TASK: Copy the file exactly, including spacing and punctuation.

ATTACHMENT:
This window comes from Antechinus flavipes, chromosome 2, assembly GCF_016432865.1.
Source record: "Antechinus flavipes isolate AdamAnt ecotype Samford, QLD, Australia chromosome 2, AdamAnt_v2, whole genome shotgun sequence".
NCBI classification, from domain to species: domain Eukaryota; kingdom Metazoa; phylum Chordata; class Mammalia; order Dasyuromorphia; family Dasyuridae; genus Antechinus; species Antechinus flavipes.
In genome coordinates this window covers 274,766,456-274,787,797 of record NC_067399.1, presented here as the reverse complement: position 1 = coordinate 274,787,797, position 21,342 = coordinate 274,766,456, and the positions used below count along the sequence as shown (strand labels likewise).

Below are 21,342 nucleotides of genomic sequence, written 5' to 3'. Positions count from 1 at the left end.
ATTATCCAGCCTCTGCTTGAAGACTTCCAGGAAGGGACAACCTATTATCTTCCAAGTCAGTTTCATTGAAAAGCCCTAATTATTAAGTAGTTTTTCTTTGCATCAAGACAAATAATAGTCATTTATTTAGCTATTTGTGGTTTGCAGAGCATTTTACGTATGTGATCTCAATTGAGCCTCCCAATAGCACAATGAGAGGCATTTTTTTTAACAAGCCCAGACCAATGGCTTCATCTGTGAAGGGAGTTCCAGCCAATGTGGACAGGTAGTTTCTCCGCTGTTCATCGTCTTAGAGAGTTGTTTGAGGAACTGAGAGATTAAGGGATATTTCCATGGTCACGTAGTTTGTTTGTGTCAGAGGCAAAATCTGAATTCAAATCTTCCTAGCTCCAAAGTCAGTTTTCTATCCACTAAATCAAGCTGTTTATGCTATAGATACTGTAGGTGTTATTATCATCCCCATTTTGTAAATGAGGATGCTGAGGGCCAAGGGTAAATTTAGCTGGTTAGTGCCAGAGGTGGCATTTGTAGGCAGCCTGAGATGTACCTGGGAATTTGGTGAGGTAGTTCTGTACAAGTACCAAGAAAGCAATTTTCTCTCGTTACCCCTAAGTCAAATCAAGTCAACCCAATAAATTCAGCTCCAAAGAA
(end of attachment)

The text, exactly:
This window comes from Antechinus flavipes, chromosome 2, assembly GCF_016432865.1.
Source record: "Antechinus flavipes isolate AdamAnt ecotype Samford, QLD, Australia chromosome 2, AdamAnt_v2, whole genome shotgun sequence".
NCBI classification, from domain to species: domain Eukaryota; kingdom Metazoa; phylum Chordata; class Mammalia; order Dasyuromorphia; family Dasyuridae; genus Antechinus; species Antechinus flavipes.
In genome coordinates this window covers 274,766,456-274,787,797 of record NC_067399.1, presented here as the reverse complement: position 1 = coordinate 274,787,797, position 21,342 = coordinate 274,766,456, and the positions used below count along the sequence as shown (strand labels likewise).

Below are 21,342 nucleotides of genomic sequence, written 5' to 3'. Positions count from 1 at the left end.
ATTATCCAGCCTCTGCTTGAAGACTTCCAGGAAGGGACAACCTATTATCTTCCAAGTCAGTTTCATTGAAAAGCCCTAATTATTAAGTAGTTTTTCTTTGCATCAAGACAAATAATAGTCATTTATTTAGCTATTTGTGGTTTGCAGAGCATTTTACGTATGTGATCTCAATTGAGCCTCCCAATAGCACAATGAGAGGCATTTTTTTTAACAAGCCCAGACCAATGGCTTCATCTGTGAAGGGAGTTCCAGCCAATGTGGACAGGTAGTTTCTCCGCTGTTCATCGTCTTAGAGAGTTGTTTGAGGAACTGAGAGATTAAGGGATATTTCCATGGTCACGTAGTTTGTTTGTGTCAGAGGCAAAATCTGAATTCAAATCTTCCTAGCTCCAAAGTCAGTTTTCTATCCACTAAATCAAGCTGTTTATGCTATAGATACTGTAGGTGTTATTATCATCCCCATTTTGTAAATGAGGATGCTGAGGGCCAAGGGTAAATTTAGCTGGTTAGTGCCAGAGGTGGCATTTGTAGGCAGCCTGAGATGTACCTGGGAATTTGGTGAGGTAGTTCTGTACAAGTACCAAGAAAGCAATTTTCTCTCGTTACCCCTAAGTCAAATCAAGTCAACCCAATAAATTCAGCTCCAAAGAA